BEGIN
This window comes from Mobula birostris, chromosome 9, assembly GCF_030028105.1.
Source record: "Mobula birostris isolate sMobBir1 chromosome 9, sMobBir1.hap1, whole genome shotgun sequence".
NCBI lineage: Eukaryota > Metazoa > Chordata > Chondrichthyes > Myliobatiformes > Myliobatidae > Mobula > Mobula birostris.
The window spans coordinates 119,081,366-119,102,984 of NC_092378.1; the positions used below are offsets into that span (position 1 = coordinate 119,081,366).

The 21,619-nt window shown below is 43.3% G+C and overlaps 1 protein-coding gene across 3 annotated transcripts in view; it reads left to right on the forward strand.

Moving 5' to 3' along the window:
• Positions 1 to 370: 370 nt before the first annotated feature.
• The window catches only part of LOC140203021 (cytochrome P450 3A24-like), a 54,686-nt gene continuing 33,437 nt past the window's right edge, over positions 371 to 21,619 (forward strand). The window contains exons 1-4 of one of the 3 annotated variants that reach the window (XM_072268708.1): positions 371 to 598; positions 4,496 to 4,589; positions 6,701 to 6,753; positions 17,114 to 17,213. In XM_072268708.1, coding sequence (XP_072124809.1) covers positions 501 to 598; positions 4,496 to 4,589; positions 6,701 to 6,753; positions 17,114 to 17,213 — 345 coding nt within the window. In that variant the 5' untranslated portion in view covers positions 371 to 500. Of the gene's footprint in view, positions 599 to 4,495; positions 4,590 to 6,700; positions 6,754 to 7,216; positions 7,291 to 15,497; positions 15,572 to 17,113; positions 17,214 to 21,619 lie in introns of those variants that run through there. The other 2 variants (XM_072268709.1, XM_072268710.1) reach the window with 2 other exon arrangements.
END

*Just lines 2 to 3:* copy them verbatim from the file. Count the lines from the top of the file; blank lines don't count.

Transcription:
Source record: "Mobula birostris isolate sMobBir1 chromosome 9, sMobBir1.hap1, whole genome shotgun sequence".
NCBI lineage: Eukaryota > Metazoa > Chordata > Chondrichthyes > Myliobatiformes > Myliobatidae > Mobula > Mobula birostris.